Brynna Jacobson teaches as part-time faculty in the Department of Sociology at the University of San Francisco. Her recent book examines the evolution of notions of normalcy, legitimacy, and imperative around the contested field of geoengineering through critical discourse analysis of relevant science policy reports, news media journalism, and congressional hearings. Outside academia, Professor Jacobson also has experience consulting, editing, and working in the non-profit sector in the fields of environmental conservation as well as international development, including having run a fellowship program for university students to get hands-on field experience in microfinance in Guatemala and Mexico.
- Environmental Sociology
- Political Economy
- Discourse Analysis
- Law & Society
- UC San Diego, PhD in Sociology, 2018
- University of San Diego, MA in Peace & Justice Studies, 2005
- UC Berkeley, BA in Peace & Conflict Studies, 2004
Awards & Distinctions
- Recipient of the Best Paper Prize for 2017-2018 by the Asian Journal of Comparative Law (AsJCL), a Cambridge University Press journal, for the paper “How Global is the Common Law?"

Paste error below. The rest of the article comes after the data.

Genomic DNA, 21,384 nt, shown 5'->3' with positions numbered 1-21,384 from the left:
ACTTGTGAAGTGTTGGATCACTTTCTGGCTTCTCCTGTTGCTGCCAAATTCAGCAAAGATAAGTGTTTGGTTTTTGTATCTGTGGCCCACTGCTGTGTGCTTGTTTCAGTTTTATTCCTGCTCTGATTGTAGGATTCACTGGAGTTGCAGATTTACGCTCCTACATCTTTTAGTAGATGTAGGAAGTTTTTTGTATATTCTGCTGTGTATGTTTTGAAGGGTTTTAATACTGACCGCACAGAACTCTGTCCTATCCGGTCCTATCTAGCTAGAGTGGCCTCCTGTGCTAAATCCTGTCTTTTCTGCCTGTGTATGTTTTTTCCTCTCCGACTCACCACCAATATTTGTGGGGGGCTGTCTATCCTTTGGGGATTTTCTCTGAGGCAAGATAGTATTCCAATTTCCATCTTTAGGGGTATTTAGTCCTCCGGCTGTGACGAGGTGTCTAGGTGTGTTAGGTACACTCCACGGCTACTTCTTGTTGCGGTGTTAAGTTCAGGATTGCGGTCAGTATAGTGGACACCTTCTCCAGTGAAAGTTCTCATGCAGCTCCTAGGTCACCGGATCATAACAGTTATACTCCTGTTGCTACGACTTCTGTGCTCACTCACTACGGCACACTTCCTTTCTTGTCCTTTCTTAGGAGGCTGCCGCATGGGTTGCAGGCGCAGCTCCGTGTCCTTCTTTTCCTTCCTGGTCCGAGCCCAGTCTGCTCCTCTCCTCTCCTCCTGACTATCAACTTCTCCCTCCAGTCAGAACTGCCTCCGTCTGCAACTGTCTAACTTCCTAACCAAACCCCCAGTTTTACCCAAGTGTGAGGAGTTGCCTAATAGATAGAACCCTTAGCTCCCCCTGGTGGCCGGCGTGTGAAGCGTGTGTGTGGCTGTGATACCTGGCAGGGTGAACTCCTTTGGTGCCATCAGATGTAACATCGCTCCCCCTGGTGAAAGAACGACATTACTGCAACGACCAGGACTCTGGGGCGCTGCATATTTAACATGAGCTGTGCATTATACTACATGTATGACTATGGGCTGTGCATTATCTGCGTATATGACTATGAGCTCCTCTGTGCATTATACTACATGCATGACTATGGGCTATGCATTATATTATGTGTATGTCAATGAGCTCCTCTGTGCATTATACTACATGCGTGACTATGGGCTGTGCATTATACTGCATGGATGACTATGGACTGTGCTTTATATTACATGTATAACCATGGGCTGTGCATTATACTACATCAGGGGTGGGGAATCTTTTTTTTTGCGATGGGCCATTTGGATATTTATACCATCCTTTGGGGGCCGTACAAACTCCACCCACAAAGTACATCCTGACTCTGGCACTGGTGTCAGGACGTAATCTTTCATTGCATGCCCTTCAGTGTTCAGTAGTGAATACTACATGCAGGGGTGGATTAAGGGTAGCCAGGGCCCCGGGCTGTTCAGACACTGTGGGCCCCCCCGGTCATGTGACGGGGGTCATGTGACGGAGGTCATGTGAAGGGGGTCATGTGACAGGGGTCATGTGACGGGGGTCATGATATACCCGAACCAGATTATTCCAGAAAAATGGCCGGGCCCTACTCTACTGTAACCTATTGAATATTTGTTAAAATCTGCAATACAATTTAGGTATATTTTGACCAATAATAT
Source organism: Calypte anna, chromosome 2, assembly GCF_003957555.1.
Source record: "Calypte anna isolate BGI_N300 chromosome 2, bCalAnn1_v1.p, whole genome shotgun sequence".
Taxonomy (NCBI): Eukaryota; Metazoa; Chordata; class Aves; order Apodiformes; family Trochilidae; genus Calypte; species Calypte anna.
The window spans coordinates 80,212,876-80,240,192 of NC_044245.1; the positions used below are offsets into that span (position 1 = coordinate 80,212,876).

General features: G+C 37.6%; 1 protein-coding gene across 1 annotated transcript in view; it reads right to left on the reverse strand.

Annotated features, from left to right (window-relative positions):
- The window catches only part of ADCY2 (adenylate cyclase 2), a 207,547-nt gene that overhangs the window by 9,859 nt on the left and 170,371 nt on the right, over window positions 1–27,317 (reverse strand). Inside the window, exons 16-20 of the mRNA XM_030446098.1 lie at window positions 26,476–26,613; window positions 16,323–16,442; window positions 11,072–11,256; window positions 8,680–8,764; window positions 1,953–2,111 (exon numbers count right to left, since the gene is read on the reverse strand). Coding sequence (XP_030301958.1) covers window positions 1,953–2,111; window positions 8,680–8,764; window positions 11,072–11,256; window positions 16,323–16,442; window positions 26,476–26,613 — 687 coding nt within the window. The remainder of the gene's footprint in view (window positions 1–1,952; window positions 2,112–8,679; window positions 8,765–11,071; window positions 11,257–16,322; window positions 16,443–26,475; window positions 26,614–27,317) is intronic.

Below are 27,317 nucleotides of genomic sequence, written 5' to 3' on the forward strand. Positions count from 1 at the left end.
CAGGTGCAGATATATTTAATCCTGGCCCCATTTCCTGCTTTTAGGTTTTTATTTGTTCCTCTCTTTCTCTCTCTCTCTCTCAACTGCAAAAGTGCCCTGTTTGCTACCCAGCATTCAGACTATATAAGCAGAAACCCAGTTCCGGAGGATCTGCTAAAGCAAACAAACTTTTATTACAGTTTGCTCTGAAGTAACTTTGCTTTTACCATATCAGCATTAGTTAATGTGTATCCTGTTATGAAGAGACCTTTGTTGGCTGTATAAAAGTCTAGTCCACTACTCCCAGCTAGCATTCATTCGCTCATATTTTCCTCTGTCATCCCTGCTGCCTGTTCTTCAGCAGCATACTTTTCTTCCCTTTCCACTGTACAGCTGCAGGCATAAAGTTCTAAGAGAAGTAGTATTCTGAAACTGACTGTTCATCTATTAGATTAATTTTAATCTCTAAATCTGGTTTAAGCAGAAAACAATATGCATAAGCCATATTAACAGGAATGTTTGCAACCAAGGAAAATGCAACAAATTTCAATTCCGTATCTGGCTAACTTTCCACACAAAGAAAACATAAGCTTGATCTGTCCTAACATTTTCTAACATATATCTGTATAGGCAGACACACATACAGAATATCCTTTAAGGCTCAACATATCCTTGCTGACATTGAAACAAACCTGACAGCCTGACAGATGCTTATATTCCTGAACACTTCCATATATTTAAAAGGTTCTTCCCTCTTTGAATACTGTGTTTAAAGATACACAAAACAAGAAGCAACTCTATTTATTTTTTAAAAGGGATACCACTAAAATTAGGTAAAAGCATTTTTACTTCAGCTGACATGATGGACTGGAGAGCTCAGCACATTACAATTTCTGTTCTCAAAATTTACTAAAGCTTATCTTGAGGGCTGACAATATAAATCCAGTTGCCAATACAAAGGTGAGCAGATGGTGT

- Brynna Jacobson. 2022. Geoengineering Discourse Confronting Climate Change: The Move from Margins to Mainstream in Science, News Media, and Politics. Lexington Books.
- Charles Thorpe and Brynna Jacobson. 2021. “Abstract Life, Abstract Labor, Abstract Mind.” Pp. 59-105 in The Capitalist Commodification of Animals. Eds. B. Clark and T.D. Wilson. Research in Political Economy, Volume 35. Bingley, UK: Emerald.
- Brynna Jacobson. 2018. “Constructing Legitimacy in Geoengineering Discourse: The Politics of Representation in Science Policy Literature.” Science as Culture 27(3): 322-348.
- Kwai Hang Ng and Brynna Jacobson. 2017. “How Global is the Common Law? A Comparative Study of Asian Common Law Systems – Hong Kong, Malaysia, and Singapore.” Asian Journal of Comparative Law 12(2): 209-232.
- Charles Thorpe and Brynna Jacobson. 2013. “Life Politics, Nature, and the State: Giddens’ Sociological Theory and The Politics of Climate Change.” The British Journal of Sociology 64(1): 99-122.